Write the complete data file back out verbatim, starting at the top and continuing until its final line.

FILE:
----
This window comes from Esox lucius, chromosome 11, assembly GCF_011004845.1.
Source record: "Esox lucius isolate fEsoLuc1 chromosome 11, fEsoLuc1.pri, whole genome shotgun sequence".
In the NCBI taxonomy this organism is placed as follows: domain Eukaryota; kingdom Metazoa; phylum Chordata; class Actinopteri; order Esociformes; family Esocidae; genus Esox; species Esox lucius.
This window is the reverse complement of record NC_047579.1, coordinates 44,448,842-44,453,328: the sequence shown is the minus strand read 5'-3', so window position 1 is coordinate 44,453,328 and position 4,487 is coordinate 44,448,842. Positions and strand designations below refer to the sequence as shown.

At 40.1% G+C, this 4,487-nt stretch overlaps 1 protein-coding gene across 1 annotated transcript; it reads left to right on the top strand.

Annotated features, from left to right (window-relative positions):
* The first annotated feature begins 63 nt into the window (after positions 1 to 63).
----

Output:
This window comes from Esox lucius, chromosome 11, assembly GCF_011004845.1.
Source record: "Esox lucius isolate fEsoLuc1 chromosome 11, fEsoLuc1.pri, whole genome shotgun sequence".
In the NCBI taxonomy this organism is placed as follows: domain Eukaryota; kingdom Metazoa; phylum Chordata; class Actinopteri; order Esociformes; family Esocidae; genus Esox; species Esox lucius.
This window is the reverse complement of record NC_047579.1, coordinates 44,448,842-44,453,328: the sequence shown is the minus strand read 5'-3', so window position 1 is coordinate 44,453,328 and position 4,487 is coordinate 44,448,842. Positions and strand designations below refer to the sequence as shown.

At 40.1% G+C, this 4,487-nt stretch overlaps 1 protein-coding gene across 1 annotated transcript; it reads left to right on the top strand.

Annotated features, from left to right (window-relative positions):
* The first annotated feature begins 63 nt into the window (after positions 1 to 63).